Fear of patient harm was another theme to emerge from the study.

“Whilst I feel this is a positive move, I do not feel that the existing knowledge, skills and capability of RNs is acceptable without further education and strict protocols or guidelines to ensure safe use of medicines.”

Researchers state that successful implementation of RN prescribing in Australia will require collaboration, support, and building trust between all healthcare practitioners. While nurse practitioners’ views on the proposed expanded scope of practice for RNs were conflicted, RNs are well-placed to undertake nurse prescribing providing it is introduced alongside supportive education and legislation.

“The introduction of RN prescribing under a partnership model has the potential to increase access to medicines and facilitate innovate models of care to improve healthcare access for Australian communities,” authors wrote.

“Previous research findings suggest that RNs are prepared to undertake this expanded practice, and this study indicates that nurse practitioners acknowledge the advantages of RN prescribing. Future implementation efforts should acknowledge concerns of nurse practitioners and engage them in facilitating future success of nurse prescribing.”

4 Responses

  1. Some prescribing options being available to RNs, particularly in rural, remote, or sole practitioner areas, would be helpful. Each area would need to be looked at, for it’s unique situation. So many MPS centres are struggling and using the My Emergency Dr service for minor health issues, especially in areas where people have minimal access to GPs locally, need to travel long distances or wait weeks for an appointment.

  2. Commencing and maintaining an effective system of standing orders would be a great place to start.
    So many orgs in Australia really don’t support this kind of thing.
    The CARPA manuals that are used in remote locations works well for them.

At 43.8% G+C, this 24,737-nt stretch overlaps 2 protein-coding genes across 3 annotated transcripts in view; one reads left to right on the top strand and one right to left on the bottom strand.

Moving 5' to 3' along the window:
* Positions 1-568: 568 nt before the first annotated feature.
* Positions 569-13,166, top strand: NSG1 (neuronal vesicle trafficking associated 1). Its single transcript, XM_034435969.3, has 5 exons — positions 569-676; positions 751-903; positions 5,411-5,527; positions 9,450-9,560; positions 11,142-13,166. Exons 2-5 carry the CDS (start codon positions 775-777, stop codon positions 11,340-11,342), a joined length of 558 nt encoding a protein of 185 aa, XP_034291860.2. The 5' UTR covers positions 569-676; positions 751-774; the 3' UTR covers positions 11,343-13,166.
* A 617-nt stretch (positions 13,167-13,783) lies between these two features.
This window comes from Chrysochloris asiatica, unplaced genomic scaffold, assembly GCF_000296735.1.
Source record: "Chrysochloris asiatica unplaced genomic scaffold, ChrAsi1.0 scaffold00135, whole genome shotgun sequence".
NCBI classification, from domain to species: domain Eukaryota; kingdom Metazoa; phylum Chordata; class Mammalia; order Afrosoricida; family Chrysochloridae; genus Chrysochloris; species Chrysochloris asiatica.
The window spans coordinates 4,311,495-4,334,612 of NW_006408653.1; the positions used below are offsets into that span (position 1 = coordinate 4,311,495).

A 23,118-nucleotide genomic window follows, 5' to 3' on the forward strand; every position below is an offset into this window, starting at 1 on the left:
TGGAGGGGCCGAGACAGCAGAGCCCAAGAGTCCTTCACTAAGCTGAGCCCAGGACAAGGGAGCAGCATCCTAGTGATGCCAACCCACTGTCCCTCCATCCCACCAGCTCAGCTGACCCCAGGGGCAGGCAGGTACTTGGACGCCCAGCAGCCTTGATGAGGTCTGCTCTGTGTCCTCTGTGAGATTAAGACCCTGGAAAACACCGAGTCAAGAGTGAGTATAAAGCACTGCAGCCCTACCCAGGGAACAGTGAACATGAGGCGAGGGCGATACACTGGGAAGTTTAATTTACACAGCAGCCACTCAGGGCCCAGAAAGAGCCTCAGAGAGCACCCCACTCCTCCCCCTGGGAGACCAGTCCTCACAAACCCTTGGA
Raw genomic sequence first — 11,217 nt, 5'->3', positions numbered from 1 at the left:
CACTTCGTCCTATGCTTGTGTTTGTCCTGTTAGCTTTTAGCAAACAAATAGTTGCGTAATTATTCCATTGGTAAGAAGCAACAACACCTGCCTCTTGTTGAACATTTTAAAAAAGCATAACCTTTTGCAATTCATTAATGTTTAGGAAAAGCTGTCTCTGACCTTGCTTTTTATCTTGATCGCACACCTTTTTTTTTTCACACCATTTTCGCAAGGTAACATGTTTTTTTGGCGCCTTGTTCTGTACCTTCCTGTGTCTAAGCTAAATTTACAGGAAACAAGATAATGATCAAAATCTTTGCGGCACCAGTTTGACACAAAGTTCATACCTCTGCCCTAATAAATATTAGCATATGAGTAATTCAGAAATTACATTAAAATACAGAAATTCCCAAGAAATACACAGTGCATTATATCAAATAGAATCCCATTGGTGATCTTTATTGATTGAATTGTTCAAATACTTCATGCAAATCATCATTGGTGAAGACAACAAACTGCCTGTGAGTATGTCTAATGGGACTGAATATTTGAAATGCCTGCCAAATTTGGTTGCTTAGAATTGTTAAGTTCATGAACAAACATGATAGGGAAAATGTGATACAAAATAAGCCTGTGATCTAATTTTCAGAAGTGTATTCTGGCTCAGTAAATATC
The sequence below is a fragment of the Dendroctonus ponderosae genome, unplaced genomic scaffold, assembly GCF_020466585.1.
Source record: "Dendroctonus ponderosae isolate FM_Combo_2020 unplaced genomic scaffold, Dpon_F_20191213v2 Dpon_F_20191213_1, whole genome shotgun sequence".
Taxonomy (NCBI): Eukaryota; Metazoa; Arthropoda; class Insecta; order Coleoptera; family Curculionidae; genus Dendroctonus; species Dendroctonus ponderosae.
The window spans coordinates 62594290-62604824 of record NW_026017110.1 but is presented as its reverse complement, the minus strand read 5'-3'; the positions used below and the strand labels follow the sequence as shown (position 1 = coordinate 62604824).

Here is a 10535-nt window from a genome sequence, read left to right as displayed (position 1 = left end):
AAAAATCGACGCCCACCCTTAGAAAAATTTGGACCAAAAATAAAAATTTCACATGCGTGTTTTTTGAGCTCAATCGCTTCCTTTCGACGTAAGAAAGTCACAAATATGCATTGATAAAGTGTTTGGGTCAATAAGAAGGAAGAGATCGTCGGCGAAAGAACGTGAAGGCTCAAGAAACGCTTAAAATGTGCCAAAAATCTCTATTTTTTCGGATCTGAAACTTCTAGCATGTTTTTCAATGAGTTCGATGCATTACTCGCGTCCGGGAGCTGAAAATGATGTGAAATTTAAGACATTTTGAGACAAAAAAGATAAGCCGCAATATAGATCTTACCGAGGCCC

3. The RIPRN course (scheduled medicines) needs to be recognized Australia wide not just VIC and QLD. We don’t actually prescribe but use the the Health Management Protocols in the Primary Clinical Care Manual for the particular presentation we’re dealing with. It’s a great course for Rural Remote areas.

  4. I was an RN designated prescriber in New Zealand within my speciality of IBD and I was only allowed to prescribe within my area of expertise. I prescribed the medications that I was comfortable with and I had amazing support from my ongoing prescribing mentor and would always ask if something was appropriate if it seemed slightly unconventional. I would ensure that tests had been done prior as needed, checking side effects and interactions with other medications. I could also offer holistic care and ensure vitamins were prescribed as required I.e iron, vitamin d which ensured the patients were having replacement as needed. I also ensured that I had conducted a clinic review recently to remain with good prescribing practice. If I’m seeing a patient in my nurse led clinic it makes sense to be able to prescribe as needed or even de-prescribe. We worked from a list of medications and we wouldn’t deviate into other areas for example I would prescribe cardiac or diabetic meds when my area is gastro! Nurse prescribing in both NZ and the UK has had an amazing response and I believe that within specialist teams it can be utilized effectively and safely. I was surprised that Australia is not nurse prescribing given that NZ is and would feel that Australia would be losing an amazing opportunity to further their nursing workforce.